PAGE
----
Each point represents a weather situation. There are 370 and 317 points in total for persons 1 and 2, respectively. The weather data refer to the home locations of persons 1 and 2 and are collected in all seasons and parts of the day (daylight period, night). The data were taken from the nearest automatic meteorological station operated by the Hungarian Meteorological Service. The X axis (operative temperature) represents the thermal load of the atmosphere. The Y axis (clothing resistance) represents the thermal load caused by the atmosphere and activity (in this case walking) together. Clothing resistance (rcl) is a parameter, which is interpreted as follows: if there is a heat surplus, the human body needs cooling to reach energy balance, in this case, rcl is negative; if there is heat deficit, the human body needs warming to reach energy balance, in this case, the values of rcl are positive. When the human body is in energy equilibrium, neither cooling nor warming is needed, and this neutral state is sensed as comfortable. The term rcl is commonly expressed in the unit clo, which was introduced in the mid-1900s to characterise the thermal properties of clothing. The clothing usually referred to as a suit (jacket, trousers, shirt, underwear) has a clothing resistance value of about 1 clo.

Comparing charts
The scatter chart representing change in clothing resistance versus operative temperature and/or thermal sensation types is person-specific. Comparing two such scatter charts, we obtain an insight into how subjective human thermal perception really is. Examining Fig. 1, two things may be observed:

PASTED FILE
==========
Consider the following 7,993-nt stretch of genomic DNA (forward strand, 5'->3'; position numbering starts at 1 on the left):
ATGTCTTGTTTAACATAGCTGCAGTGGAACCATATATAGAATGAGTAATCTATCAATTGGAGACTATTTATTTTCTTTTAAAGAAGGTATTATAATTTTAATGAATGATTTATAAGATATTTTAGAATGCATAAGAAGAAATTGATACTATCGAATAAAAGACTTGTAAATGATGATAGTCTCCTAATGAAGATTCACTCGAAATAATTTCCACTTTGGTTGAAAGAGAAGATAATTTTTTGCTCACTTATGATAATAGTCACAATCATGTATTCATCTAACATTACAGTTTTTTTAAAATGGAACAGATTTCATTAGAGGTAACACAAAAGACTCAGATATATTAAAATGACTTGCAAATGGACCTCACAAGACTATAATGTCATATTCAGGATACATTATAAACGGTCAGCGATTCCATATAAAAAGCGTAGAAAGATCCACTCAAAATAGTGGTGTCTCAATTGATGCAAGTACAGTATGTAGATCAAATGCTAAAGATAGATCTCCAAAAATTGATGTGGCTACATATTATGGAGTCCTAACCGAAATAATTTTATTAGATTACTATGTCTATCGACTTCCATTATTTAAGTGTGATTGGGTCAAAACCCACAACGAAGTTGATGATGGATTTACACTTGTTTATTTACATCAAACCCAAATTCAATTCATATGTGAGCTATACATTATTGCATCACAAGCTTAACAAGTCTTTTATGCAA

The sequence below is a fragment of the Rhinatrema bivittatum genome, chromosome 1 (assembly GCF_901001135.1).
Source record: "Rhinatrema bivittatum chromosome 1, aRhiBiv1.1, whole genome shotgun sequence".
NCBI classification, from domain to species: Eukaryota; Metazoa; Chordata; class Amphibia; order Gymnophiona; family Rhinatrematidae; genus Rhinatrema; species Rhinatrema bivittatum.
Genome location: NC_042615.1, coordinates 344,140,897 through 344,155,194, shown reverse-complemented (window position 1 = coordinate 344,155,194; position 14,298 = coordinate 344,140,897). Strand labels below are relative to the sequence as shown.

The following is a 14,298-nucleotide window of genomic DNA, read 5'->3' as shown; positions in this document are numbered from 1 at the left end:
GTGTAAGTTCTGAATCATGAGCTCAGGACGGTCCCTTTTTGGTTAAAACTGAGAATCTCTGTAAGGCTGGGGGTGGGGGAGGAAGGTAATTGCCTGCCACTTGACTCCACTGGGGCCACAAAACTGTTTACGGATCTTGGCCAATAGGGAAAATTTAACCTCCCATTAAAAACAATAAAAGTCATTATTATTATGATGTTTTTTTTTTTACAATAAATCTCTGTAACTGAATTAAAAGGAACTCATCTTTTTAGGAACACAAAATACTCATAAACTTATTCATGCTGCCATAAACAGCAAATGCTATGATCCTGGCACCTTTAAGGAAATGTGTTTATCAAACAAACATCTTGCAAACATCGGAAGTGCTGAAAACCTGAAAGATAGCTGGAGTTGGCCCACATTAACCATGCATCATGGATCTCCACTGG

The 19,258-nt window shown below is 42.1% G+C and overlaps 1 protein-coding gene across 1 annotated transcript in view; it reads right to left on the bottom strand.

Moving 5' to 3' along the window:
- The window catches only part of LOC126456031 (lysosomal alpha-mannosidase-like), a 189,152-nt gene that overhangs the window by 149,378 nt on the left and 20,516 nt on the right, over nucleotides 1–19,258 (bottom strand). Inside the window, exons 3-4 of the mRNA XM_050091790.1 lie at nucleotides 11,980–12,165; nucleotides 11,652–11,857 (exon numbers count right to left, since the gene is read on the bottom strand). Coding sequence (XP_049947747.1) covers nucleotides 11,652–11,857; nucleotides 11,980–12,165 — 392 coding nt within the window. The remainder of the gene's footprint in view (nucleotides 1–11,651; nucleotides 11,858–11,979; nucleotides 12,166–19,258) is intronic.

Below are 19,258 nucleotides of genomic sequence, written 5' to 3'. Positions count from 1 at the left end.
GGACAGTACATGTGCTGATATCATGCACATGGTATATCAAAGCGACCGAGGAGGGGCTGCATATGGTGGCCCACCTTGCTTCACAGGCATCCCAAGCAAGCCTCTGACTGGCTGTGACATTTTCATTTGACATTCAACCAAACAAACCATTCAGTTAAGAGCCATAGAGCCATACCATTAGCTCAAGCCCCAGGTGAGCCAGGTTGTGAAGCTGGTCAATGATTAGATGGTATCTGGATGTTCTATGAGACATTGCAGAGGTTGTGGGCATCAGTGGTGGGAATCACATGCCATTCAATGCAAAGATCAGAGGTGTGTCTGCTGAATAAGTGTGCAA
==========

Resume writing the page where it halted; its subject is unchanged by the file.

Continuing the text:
1. The smallest inter-person deviations in rcl (deviations between the triangles and the circles) are in the neutral thermal regime (green zone, the values of rcl are around zero, between +0.5 and -0.5 clo). The largest inter-person deviations in rcl appeared in extremely cold weather (dark blue zone, where rcl is larger than 2.5 clo) and extremely warm weather (dark red zone, rcl is less than -2.0 clo), amounting to about 0.5 clo.
  2. It is also obvious that adjacent zones are not unequivocally separated, with mixing occurring between them regardless of the person. This fact shows that the human thermal sensation spectrum is continuous, and it is hard to separate it into different discrete types such as ‘cold’, ‘cool’, ‘slightly cool’, ‘neutral’ and so on. Of course, this depends also on a person’s psychological state, which is extremely subjective.

The thermal load results (clothing resistance and operative temperature) are obtained by using an energy balance based model without considering human thermoregulation processes (e.g. sweating, shivering, vasodilation, vasoconstriction), however, these thermal sensation results are observations. During thermal sensing (usually lasting five minutes), sweating and shivering is not registered, of course, the observers were not aware of their vasodilation and vasoconstriction processes, not to mention other hidden thermoregulatory processes. The thermal load model used is extremely simple since it does not simulate thermoregulatory processes and it can be equally used with weather and climate data. As we see, there are individual differences in the sensation of the thermal load of weather and/or climate and these differences increase going towards cold (e.g. rcl values above 2 clo) or heat (e.g. rcl values below -2 clo) stresses. There are indications that not only thermal load but also thermal sensation may be related to human body shape. If this relationship is statistically justified, the treatment of the subjective nature of human thermal perception would be more quantifiable.


Authors: Ferenc Ács, Erzsébet Kristóf, Annamária Zsákai

Written By

Ferenc Ács
University Eötvös Loránd, Department of Meteorology